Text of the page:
Week 40: Steakhouse – Prime New York Strip, Portobello Mushroom & Blue Cheese Scalloped Potato Pizza

Having honed my steak making techniques for years, this week’s “Steakhouse” challenge was a chance to apply my accumulate knowledge to a pizza, a more recent DIY fascination. The main challenge: all toppings need to be able to be torn apart sans knife, a steakhouse necessity. For steak, a quick sous-vide bath was worth exploring as a potential solution as it would soften the tissue without overcooking the meat, allowing for additional heat both in forming the crust stovetop and in the oven playing nice with other toppings. The same potential solution was applied to the preparation of scalloped potatoes, which would normally require lengthy cooking time in a casserole dish.

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A single ugly duckling russet potato was sliced thin using a mandoline and placed in a vacuum-sealed bag for a 30 minutes sous-vide swim. Truffle oil, salt and pepper were added in before sealing.

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A simple blue cheese sauce was made with shallots, butter and cream. Saint Agur undeniably superior to all others in its category, thus

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The cream sauce was applied below and above the layering of potatoes. The potato pie was cooked on its own awaiting the remaining toppings that joined in for the last 2-3 minutes in the oven. The majority of their preparation took place beforehand.

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To make up for any loss in quality by cooking at home, the finest cut of meat is the only option to meet basic steakhouse standards. When the occasion arises to throw down the money and stomach space for a steakhouse experience, what comes better surpass the prime cuts that are very simply prepared in my cast iron. With this prime New York cut, a one hour bath at 53°C kept the meat rare and ready for more heat.

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The steak was finished in a cast iron to achieve a crust and sliced after a bit of rest.

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A portobello was given some time on the cast iron followed by a final roasting in the oven.

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The plain potato pizza was pulled from the oven just minutes before it finished cooking and the portobello and steak slices were applied for the final stretch in the oven.

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Now this is a steakhouse meal in pizza form. Not meant for the everyday, but certainly worth honoring with a bit of a splurge in wine as well.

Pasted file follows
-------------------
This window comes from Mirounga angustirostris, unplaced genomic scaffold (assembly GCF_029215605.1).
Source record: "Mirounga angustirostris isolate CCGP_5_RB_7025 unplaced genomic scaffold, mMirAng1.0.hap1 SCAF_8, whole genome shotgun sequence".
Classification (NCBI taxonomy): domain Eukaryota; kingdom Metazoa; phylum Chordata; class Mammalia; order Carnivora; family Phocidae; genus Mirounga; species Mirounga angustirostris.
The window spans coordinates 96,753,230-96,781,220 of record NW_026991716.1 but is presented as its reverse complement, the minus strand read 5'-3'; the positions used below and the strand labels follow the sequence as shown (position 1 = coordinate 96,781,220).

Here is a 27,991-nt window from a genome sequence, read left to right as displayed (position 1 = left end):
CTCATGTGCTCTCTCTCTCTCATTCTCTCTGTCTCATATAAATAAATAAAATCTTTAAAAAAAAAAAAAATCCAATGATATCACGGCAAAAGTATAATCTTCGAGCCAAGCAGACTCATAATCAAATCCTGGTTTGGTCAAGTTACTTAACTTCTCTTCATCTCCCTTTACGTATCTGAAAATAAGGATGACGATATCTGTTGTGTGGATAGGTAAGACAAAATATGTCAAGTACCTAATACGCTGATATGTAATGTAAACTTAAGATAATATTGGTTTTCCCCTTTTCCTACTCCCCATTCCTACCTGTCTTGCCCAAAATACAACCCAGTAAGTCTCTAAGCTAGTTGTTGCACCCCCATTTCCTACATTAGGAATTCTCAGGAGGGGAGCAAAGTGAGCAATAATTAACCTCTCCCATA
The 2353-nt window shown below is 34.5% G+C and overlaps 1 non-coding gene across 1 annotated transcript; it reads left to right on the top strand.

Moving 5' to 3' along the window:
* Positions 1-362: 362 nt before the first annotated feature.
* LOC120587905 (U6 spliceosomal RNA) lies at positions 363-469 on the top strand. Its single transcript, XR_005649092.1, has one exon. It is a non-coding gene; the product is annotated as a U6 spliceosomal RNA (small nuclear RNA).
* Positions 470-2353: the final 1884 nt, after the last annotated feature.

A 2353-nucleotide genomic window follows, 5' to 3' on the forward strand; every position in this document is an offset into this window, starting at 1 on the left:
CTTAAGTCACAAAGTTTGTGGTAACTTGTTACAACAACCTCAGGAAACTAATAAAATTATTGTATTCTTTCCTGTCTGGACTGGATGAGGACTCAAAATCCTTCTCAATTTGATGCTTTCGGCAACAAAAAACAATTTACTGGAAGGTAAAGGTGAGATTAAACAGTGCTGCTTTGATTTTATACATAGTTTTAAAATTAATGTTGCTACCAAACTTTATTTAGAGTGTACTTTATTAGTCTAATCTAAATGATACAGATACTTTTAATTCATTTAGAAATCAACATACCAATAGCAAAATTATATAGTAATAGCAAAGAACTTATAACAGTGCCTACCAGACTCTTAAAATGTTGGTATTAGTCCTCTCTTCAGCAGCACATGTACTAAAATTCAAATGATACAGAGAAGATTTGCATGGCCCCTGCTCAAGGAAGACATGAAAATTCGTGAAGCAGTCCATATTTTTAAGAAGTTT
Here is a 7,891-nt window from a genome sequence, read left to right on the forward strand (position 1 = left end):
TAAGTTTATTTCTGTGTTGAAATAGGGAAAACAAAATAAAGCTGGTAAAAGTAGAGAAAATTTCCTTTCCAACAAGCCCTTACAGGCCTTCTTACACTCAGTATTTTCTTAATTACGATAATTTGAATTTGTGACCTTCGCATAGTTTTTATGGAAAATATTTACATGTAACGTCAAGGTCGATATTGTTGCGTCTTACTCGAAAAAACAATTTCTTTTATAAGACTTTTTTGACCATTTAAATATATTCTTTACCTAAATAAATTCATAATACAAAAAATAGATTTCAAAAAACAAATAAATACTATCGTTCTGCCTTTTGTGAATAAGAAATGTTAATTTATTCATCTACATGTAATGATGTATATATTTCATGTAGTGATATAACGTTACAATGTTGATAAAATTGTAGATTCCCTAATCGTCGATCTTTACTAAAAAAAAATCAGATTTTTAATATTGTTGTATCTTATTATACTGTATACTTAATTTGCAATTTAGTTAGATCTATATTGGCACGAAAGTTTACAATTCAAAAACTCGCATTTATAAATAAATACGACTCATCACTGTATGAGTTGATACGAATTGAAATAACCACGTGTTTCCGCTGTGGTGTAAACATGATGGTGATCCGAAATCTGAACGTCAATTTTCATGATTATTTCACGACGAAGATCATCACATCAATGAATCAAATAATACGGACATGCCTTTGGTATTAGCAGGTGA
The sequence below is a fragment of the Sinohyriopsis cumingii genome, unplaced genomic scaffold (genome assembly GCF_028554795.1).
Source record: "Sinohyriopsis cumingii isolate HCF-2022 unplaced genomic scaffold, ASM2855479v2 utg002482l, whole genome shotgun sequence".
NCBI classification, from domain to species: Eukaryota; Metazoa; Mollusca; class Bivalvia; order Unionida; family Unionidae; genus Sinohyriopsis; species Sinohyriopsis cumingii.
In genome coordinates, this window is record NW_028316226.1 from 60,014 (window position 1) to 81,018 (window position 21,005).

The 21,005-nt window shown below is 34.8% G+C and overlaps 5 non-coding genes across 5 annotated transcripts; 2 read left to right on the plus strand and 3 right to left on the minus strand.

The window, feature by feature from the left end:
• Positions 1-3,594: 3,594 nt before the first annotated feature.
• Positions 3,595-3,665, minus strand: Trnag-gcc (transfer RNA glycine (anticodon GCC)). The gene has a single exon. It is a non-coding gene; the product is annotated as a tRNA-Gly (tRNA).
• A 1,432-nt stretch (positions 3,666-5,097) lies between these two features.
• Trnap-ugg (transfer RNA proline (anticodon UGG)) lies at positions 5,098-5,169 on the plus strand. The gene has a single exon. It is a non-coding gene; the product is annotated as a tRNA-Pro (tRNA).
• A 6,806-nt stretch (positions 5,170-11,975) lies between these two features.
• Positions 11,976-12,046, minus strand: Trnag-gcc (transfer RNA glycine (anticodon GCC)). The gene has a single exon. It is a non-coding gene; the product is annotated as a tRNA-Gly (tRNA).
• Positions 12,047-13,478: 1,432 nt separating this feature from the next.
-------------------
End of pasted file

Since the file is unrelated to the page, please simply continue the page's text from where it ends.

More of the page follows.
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Two Hands Shiraz out of Barossa Valley is a style with some definite umfph. It has spice and power and a surprising balance that makes it so enjoyable on its own. Here with the steak it meets the earthy, meaty flavors with its own savory components but counterbalances with boldness in fruit. While Australian Shiraz doesn’t see the same attention it did a decade ago, there are still great examples of it being made, this being one of them.

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Week 15: Brazilian – Cast Iron Chicken, Requeijão & Heart of Palm pizza

To knock out a killer Brazilian-themed dish the week of my wedding, I decided to make a quickie cast-iron pizza using ingredients sourced from a gem of a shop selling all things Brazilian cuisine. Using shredded roasted chicken, requeijão and heart of palm, I constructed a delicious tortilla pizza, which was then paired with Provençal rosé that was to be served at my wedding two days later. The picture parade to follow will have just a brief overview the details of each step involved.

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Requeijāo cheese is a gooey, mild cheese adored in Brazil with many uses. Heart of Palm seem to have a fanciness to them I don’t yet quite understand. Working with both is a treat since I really don’t know what I’m doing even a little bit.

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The heart of palm seems to break apart in a rather satisfying way. The goal here is to blend it alongside the pulled chicken for a streamless sense of texture.

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With chicken and heart of palm combined, a little cheese is added and the whole is mixed for consistency.

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The tortilla is placed over a well-warmed skillet and topped immediately: first with a coating of requeijāo cheese, then the bulk of the payload, then a sprinkle of cheddar.

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Once dressed, the skillet is taken off the heat and placed in a pre-warmed toaster oven of 400 degrees F.

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For funsies (and tasty green notes), fresh chives are chopped for the final plating.

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Meanwhile, rosé is popped to accompany such a quick, light meal.

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Mmmm.

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There’s no other way to be.